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A plot by the biggest taxpayer-funded academy chain to turn 80 schools into money-spinning businesses at the cost of hundreds of jobs was revealed yesterday by union Unison.
The Academies Enterprise Trust (AET) has already invited bids from privateers for the chance to run a range of services for profit.
Library, cleaning, finance, administration and pupil support roles could all be outsourced, with only head teachers, teachers and teaching assistants left safe.
Unison warned that the "unprecedented privatisation" would see profits put before pupils and strip control of key services from head teachers.
The union, which represents 240,000 school support staff, said at least 500 workers could lose their jobs.
Head of education John Richards said: "Privatisation on this scale could see the head teacher lose direct control of critical services, with the potential for significant leakage of public funds into private-sector profits.
"There are countless examples of private companies moving into public services and cutting back services and jobs in their drive for profits."
A seven-year contract worth between £200 million and £400m to run all non-teaching services was hawked to privateers through the Official Journal of the European Union in December.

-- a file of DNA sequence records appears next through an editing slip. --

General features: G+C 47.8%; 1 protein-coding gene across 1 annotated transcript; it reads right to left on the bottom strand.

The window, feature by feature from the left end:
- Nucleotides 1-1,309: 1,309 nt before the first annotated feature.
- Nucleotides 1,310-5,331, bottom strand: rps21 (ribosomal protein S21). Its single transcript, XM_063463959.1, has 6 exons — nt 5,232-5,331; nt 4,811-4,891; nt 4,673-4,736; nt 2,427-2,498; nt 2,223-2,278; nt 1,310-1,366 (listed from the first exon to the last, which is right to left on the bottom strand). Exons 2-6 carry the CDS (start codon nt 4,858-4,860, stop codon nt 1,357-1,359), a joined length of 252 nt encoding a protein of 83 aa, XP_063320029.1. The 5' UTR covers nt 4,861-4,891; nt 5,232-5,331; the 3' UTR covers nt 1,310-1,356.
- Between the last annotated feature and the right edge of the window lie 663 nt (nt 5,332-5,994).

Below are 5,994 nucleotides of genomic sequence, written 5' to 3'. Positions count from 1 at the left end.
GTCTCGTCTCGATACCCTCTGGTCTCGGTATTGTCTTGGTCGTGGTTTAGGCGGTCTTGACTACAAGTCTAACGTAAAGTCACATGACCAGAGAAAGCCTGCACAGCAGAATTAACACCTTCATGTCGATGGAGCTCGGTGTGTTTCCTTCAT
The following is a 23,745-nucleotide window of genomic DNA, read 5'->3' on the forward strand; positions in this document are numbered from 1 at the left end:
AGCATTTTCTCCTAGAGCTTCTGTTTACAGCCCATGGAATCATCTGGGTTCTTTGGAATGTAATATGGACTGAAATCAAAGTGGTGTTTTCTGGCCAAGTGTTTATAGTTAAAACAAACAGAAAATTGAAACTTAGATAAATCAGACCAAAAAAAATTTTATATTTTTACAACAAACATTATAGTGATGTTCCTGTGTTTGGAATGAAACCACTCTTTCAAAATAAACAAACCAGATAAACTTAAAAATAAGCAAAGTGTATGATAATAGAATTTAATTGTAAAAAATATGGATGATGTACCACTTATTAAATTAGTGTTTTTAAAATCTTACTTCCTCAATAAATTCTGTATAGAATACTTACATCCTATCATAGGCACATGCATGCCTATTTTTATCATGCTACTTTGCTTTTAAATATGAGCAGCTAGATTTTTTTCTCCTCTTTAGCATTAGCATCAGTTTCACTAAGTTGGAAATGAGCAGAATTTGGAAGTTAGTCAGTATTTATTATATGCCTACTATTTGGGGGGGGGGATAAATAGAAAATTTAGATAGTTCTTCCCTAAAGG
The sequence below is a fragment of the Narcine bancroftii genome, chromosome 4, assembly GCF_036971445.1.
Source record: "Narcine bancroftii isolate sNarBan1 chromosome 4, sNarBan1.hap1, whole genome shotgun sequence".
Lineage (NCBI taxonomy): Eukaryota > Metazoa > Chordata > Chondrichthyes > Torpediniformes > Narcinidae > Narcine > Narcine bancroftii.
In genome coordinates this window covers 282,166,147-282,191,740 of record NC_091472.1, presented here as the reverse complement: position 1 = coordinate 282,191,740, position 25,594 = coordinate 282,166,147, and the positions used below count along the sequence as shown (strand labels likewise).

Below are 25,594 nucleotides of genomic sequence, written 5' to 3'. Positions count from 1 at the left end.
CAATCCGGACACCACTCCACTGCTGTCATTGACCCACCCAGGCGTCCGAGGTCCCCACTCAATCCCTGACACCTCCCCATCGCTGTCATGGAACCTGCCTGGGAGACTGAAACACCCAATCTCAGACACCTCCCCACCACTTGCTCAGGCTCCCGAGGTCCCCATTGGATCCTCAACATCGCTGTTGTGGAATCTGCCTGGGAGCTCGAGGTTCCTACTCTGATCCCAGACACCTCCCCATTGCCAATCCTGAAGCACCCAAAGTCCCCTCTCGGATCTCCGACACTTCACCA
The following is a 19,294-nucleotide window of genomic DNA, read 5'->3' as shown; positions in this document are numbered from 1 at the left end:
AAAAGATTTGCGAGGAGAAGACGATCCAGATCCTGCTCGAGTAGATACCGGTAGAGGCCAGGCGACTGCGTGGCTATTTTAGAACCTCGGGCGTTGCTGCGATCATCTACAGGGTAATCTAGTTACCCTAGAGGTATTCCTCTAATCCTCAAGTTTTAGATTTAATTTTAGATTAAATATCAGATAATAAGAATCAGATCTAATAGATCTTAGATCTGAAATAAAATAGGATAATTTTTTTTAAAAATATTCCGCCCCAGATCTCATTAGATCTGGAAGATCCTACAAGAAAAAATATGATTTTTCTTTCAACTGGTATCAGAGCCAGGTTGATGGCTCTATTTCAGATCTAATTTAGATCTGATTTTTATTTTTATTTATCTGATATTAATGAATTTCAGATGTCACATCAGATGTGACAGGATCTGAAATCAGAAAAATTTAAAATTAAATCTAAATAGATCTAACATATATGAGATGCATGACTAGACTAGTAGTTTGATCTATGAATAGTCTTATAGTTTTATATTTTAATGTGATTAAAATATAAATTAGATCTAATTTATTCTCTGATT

Unison has since been in talks with academy bosses in a bid to put the brakes on their plan but blew the whistle when negotiations failed to produce a compromise.
Mr Richards pointed out that the trust's own "morale purpose" statement reads: "We shall remain a not-for-profit organisation."
An AET spokesman said a final decision had not been made but insisted the privatisation plans will not affect the ability of head teachers to run schools.
He said: "Our aim is to seek a partner who will bring additional expertise, experience and capital to strengthen our operations.
"We will wait to see the responses received, and will make a final judgement on whether to proceed based on the best interests of our academies."
Anti Academies Alliance national secretary Alistair Smith said the plan scuppered Education Secretary Michael Gove's claims that academies give head teachers freedom.
He explained the chain was likely to be pursuing privatisation as a result of a cash shortfall caused by overexpansion.
"This is the market logic that academy chains will go down as budgets get tighter," Mr Smith said.
"There's no question here that the children will benefit.
"This is a cost-cutting measure and not about improving the quality of teaching and learning - this is about efficencies."
It was revealed last year that AET had funnelled school funds into the private business interests of its trustees and directors.
The chain pressed its academies to recruit teachers through Synarbor, an agency run by ex-chief executive David Triggs, according to the Observer.
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